Some Biogeographers, Evolutionists and Ecologists:
Forbes, Edward (England 1815-1854)
geology, zoology, oceanography
|from Wikipedia.org |Although he didn't live a very long life, Forbes managed to fill every
minute of the time he had with an inspiring level of activity, and by
the time he died had reached the first rank of British naturalists. Indeed,
he seems to have more or less worked himself to death by overextending
himself as a field and museum researcher, teacher, writer, and editor
and administrator. Forbes is remembered more for his varied interests
and attempts to understand how the various studies of natural history
all fit together than by his actual conclusions on particular problems
(which often proved incorrect). One of his famous miscalculations was
his "azoic theory," which postulated that marine life should not exist
below 300 fathoms; another famous misdirection was his support of the
principle of polarity, involving two supposed major periods of creation
(this prompted Alfred Russel Wallace to publish his famous 1855 "Sarawak
law" essay in response). Forbes also was an overzealous supporter of sunken
land bridge interpretations of faunal pattern discontinuities. In all
fairness, however, Forbes was, more importantly, perhaps the first naturalist
to routinely consider a complex of possible causes, both historical and
ecological, when trying to explain current distribution patterns. Further,
he did so on the basis of a thorough technique both in geology, and in
ecology and zoology. He has been variously credited as being one of the
"fathers" of marine biology, paleoecology, invertebrate paleontology,
oceanography, ecology, and biogeography, an impressive array of associations.|
--born in Douglas, Isle of Man, on 12 February 1815.
--1831: enters Edinburgh University to study medicine after failing as
an art student in London
--1832: investigates natural history of the Isle of Man
--1833: investigates the natural history of the coastal areas of Norway
--1834: dredges for invertebrates in the Irish Sea; explores natural history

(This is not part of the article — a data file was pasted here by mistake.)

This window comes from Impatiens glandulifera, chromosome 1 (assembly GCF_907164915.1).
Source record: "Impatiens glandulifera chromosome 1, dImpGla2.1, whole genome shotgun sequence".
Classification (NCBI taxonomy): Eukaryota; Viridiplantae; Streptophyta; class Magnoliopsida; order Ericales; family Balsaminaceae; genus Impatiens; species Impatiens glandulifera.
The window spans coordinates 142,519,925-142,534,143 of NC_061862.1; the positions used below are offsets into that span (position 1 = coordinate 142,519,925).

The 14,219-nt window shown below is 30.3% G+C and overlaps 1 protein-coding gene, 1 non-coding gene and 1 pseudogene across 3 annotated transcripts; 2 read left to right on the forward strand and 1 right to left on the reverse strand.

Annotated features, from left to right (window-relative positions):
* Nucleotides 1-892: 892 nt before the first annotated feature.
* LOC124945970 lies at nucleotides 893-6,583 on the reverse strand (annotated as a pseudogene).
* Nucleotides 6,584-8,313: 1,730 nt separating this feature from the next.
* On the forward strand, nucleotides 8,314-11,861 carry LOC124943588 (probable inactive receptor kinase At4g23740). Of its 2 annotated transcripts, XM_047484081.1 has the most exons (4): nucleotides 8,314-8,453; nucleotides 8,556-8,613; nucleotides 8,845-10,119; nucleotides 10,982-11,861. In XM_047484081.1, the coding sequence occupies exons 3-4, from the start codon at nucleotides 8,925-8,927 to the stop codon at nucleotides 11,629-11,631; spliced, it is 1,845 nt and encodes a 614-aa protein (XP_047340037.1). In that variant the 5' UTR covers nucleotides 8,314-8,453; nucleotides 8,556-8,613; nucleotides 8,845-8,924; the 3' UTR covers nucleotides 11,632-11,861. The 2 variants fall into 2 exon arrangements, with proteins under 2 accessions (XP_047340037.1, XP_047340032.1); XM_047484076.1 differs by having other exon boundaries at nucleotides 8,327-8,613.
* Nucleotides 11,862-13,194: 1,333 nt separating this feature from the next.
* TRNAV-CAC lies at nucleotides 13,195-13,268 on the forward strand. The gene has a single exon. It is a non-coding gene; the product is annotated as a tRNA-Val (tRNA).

of the Isle of Man
--1835-1837: visits field locations and museums in France, Germany and
--1838: collects 3000 plant specimens in Austria; presents at the British
--1838-1840: lectures on natural history subjects around England and Scotland
--1841-1842: involved in collecting marine animals in the Aegean Sea as
the appointed naturalist on H.M.S. Beacon
--1842: hired as the chair in botany at Kings College, London
--1842: hired as a curator by the Geological Society; collects mollusks
and plants at Lycia
--1842: publishes his A
History of British Starfishes
--1843: elected a fellow of the Linnean Society
--1843: presents "Report on the Mollusca and Radiata of the Aegean Sea,
and on Their Distribution, Considered as Bearing on Geology"; publishes
work in the Report of the Thirteenth Meeting of the British Association
for the Advancement of Science the next year
--1844: hired as a paleontologist by the Geological Survey
--1845: made a fellow of the Royal Society
--1846: publishes "On
the Connexion Between the Distribution of the Existing Fauna and Flora
of the British Isles..." in the Memoirs of the Geological Survey
of Great Britain, and of the Museum of Economic Geology in London
--1848-1852: publishes in four volumes his A
History of British Mollusca, with Sylvanus Hanley
--1849: research on the Purbeck beds and their geologic position
--1850: involved in a dredging project in the Western Hebrides
--1853: elected president of the Geological Society of London; president
of the geological section of the British Association for the Advancement
--1854: gains the Regius chair in natural history at Edinburgh
--dies at Edinburgh, Scotland, on 18 November 1854.
--1859: his The Natural History of the European Seas, edited
and continued by R. Godwin-Austen, is published posthumously
--Oxford Dictionary of National Biography, Vol. 20 (2004).
--Dictionary of Scientific Biography, Vol. 5 (1972).
--Progress in Oceanography, Vol. 3 (1965): 191-206.
--Archives of Natural History, Vol. 10 (1983): 205-219.
--Archives of Natural History, Vol. 11 (1984): 365-393.
--Archives of Natural History, Vol. 22 (1995): 419-435.
and Magazine of Natural History, Vol. 15 (2nd ser.) (1855): 35-52.
of Edward Forbes, F.R.S., Late Regius Professor of Natural History in
the University of Edinburgh (1861).
Copyright 2005 by Charles H. Smith. All rights
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